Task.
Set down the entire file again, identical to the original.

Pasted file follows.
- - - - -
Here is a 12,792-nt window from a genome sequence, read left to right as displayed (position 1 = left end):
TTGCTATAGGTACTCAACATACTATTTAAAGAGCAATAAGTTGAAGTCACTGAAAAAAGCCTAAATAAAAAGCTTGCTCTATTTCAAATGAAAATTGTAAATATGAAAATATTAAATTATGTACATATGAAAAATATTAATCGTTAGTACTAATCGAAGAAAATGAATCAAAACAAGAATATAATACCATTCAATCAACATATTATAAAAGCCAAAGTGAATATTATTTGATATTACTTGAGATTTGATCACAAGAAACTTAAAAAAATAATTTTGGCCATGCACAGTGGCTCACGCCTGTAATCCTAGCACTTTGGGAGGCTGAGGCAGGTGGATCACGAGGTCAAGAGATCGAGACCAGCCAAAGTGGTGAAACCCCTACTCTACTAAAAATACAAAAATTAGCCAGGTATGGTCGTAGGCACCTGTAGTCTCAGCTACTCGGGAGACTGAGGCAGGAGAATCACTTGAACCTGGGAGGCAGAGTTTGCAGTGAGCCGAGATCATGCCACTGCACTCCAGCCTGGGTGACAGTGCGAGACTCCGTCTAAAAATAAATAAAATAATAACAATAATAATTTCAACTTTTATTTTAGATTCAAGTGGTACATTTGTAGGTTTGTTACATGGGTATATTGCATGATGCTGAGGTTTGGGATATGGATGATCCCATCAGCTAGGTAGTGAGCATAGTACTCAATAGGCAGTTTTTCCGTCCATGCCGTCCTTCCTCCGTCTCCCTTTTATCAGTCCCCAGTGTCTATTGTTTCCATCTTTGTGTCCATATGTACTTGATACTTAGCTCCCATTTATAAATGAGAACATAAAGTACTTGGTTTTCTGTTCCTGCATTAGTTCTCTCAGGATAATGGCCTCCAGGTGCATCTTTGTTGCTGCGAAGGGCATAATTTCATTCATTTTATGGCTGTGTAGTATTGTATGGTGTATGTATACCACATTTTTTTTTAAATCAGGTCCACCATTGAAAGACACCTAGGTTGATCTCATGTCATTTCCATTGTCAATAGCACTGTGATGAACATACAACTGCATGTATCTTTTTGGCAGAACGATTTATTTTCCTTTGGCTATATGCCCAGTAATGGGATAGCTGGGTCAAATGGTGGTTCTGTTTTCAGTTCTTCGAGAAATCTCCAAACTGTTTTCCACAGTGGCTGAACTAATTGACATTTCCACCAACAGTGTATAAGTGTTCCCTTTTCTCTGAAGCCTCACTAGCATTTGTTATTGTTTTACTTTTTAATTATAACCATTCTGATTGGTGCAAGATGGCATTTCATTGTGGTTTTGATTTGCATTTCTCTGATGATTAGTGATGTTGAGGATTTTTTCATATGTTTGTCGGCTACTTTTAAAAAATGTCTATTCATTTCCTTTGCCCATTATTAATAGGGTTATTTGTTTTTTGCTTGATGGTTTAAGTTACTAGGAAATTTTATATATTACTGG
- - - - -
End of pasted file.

Here is a 12,792-nt window from a genome sequence, read left to right as displayed (position 1 = left end):
TTGCTATAGGTACTCAACATACTATTTAAAGAGCAATAAGTTGAAGTCACTGAAAAAAGCCTAAATAAAAAGCTTGCTCTATTTCAAATGAAAATTGTAAATATGAAAATATTAAATTATGTACATATGAAAAATATTAATCGTTAGTACTAATCGAAGAAAATGAATCAAAACAAGAATATAATACCATTCAATCAACATATTATAAAAGCCAAAGTGAATATTATTTGATATTACTTGAGATTTGATCACAAGAAACTTAAAAAAATAATTTTGGCCATGCACAGTGGCTCACGCCTGTAATCCTAGCACTTTGGGAGGCTGAGGCAGGTGGATCACGAGGTCAAGAGATCGAGACCAGCCAAAGTGGTGAAACCCCTACTCTACTAAAAATACAAAAATTAGCCAGGTATGGTCGTAGGCACCTGTAGTCTCAGCTACTCGGGAGACTGAGGCAGGAGAATCACTTGAACCTGGGAGGCAGAGTTTGCAGTGAGCCGAGATCATGCCACTGCACTCCAGCCTGGGTGACAGTGCGAGACTCCGTCTAAAAATAAATAAAATAATAACAATAATAATTTCAACTTTTATTTTAGATTCAAGTGGTACATTTGTAGGTTTGTTACATGGGTATATTGCATGATGCTGAGGTTTGGGATATGGATGATCCCATCAGCTAGGTAGTGAGCATAGTACTCAATAGGCAGTTTTTCCGTCCATGCCGTCCTTCCTCCGTCTCCCTTTTATCAGTCCCCAGTGTCTATTGTTTCCATCTTTGTGTCCATATGTACTTGATACTTAGCTCCCATTTATAAATGAGAACATAAAGTACTTGGTTTTCTGTTCCTGCATTAGTTCTCTCAGGATAATGGCCTCCAGGTGCATCTTTGTTGCTGCGAAGGGCATAATTTCATTCATTTTATGGCTGTGTAGTATTGTATGGTGTATGTATACCACATTTTTTTTTAAATCAGGTCCACCATTGAAAGACACCTAGGTTGATCTCATGTCATTTCCATTGTCAATAGCACTGTGATGAACATACAACTGCATGTATCTTTTTGGCAGAACGATTTATTTTCCTTTGGCTATATGCCCAGTAATGGGATAGCTGGGTCAAATGGTGGTTCTGTTTTCAGTTCTTCGAGAAATCTCCAAACTGTTTTCCACAGTGGCTGAACTAATTGACATTTCCACCAACAGTGTATAAGTGTTCCCTTTTCTCTGAAGCCTCACTAGCATTTGTTATTGTTTTACTTTTTAATTATAACCATTCTGATTGGTGCAAGATGGCATTTCATTGTGGTTTTGATTTGCATTTCTCTGATGATTAGTGATGTTGAGGATTTTTTCATATGTTTGTCGGCTACTTTTAAAAAATGTCTATTCATTTCCTTTGCCCATTATTAATAGGGTTATTTGTTTTTTGCTTGATGGTTTAAGTTACTAGGAAATTTTATATATTACTGG